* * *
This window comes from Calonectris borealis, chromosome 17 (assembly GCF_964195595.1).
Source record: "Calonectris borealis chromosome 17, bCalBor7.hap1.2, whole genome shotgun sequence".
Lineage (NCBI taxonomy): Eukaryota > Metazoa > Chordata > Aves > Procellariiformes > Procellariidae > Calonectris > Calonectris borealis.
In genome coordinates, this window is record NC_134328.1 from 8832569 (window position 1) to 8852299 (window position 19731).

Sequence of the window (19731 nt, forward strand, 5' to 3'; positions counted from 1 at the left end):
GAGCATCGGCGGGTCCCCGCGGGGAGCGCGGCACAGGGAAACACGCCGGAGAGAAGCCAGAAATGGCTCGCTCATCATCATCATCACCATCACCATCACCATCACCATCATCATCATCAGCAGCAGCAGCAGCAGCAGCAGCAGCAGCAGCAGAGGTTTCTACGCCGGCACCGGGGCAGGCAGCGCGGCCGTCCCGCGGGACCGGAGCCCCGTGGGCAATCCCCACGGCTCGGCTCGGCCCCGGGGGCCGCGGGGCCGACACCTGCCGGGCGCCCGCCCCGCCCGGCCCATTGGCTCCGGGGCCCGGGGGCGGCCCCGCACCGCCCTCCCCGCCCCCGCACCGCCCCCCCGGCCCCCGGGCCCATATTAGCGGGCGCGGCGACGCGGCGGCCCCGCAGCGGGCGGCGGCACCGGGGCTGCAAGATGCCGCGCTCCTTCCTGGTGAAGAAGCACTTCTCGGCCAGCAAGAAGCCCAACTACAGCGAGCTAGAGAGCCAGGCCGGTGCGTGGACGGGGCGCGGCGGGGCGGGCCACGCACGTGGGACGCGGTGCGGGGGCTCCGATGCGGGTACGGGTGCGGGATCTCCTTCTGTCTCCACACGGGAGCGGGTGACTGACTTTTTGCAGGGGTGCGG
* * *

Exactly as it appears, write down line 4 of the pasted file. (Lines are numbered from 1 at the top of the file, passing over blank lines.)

In genome coordinates, this window is record NC_134328.1 from 8832569 (window position 1) to 8852299 (window position 19731).